Sun Atoms – Let There Be Light: Album Review

Sun Atoms – the guise of Jsun Atoms – uses the inspiration of the Sun to concoct a groovy little collection.

Release date: 1st October 2021

Label: The Acid Test Recordings / Little Cloud Records

Format: CD / Vinyl / Digital

I feel like I’m tasting a fine wine in one of those old-style foody TV shows with Jilly Goolden and Oz Clarke as I listen to Let There Be Light and make sense of what I’m getting on my aural pallette. John Grant has been on the player a bit recently so he’s certainly in there as is David Byrne and Talking Heads. Add a bit of Moon Duo electronics and the dourness of Leonard Cohen and darkness of Nick Cave and probably a list of plenty of more obscure influences and references I’ve never heard of.

Built almost inevitably, during the period of global disarray, the music looks to the light. Literally. That gigantic ball of flaming gas offers the inspiration for a series or arrangements that like the Solar System itself, float in and orbit around the central core. Psychedelic fusion, post pop, dark wave, grand production and minimalism all feature in a maelstrom of creation as Atoms and Peter Holmstrom generate the excitement via a remote collaboration.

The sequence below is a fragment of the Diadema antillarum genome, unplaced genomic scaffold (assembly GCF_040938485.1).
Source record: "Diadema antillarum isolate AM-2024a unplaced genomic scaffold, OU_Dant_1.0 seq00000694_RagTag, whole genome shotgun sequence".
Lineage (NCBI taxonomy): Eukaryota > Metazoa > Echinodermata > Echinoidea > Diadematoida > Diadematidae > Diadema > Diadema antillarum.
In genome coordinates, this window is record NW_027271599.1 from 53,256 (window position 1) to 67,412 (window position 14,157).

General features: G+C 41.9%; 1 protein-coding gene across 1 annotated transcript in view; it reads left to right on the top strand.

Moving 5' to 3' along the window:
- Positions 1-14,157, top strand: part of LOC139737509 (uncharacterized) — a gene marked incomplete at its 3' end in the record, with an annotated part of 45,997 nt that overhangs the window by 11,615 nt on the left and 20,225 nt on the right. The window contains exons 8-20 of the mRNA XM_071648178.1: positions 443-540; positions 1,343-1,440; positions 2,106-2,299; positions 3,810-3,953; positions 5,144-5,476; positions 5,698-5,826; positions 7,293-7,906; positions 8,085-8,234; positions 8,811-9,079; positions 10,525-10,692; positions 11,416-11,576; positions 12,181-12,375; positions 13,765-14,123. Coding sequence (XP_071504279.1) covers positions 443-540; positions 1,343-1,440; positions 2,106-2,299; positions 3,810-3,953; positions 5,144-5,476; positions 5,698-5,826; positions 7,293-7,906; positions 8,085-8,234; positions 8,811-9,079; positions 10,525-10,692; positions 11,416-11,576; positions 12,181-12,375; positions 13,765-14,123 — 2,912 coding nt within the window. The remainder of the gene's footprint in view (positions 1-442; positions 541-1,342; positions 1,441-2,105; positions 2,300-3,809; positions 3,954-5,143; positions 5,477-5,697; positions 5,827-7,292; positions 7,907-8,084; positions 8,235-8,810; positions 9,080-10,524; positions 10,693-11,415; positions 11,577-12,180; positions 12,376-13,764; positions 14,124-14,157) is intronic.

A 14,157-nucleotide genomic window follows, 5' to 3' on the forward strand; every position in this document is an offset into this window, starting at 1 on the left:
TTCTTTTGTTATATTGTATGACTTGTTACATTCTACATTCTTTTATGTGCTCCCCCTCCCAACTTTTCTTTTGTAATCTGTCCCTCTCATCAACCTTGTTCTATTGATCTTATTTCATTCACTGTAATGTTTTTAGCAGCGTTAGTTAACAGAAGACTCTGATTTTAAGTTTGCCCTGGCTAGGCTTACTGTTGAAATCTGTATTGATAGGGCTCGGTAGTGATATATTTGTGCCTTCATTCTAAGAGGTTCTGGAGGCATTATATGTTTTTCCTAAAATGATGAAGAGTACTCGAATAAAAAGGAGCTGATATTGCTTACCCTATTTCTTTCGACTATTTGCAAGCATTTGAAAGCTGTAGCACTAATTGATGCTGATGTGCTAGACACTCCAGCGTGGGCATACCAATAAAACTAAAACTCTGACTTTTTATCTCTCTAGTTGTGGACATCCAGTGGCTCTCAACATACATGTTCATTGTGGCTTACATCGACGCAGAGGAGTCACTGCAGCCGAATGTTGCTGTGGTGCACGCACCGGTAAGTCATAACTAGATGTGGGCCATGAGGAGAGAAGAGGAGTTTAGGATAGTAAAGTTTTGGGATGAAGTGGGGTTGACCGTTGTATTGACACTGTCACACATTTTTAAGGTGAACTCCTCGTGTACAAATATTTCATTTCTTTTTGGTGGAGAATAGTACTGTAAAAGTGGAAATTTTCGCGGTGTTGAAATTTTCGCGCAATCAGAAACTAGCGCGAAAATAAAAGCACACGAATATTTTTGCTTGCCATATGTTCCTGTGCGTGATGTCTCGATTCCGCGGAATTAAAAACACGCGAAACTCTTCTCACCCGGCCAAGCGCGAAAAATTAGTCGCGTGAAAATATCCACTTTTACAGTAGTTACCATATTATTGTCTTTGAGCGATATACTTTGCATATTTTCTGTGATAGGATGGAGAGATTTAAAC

And it’s all terribly groovy as we do the digital equivalent of dropping the needle on The Cat’s Eye and zone in on a gently thudding psychedelic vein that evolves into a joyful electronic cum ringing indie romp on Half Robot Half Butterfly. A churning musical darkness invades the light, enhanced by the half spoken delivery, some mournful brass, and heavily reverbed tribal rhythms.

It shouldn’t be too surprising when a full blown electro dance track bursts onto the scene. Fell For You is my little gateway connection to John Grant’s Love Is Magic album with the ping of a trebly bass and the descendingkeyboard line creating an earworm and set the electronic theme in place for the remainder. Closing track Praying Mantis is a cool electro-lounge hybrid where the vocal heads South, nudging the boundaries of Barry White territory.

An amusing exploration and fulfilling debut where the rewards come in the chance to escape for an hour, accompanied by a chilled out soundtrack of relaxed cool.

Here’s Don’t Take Me To Your Leader:

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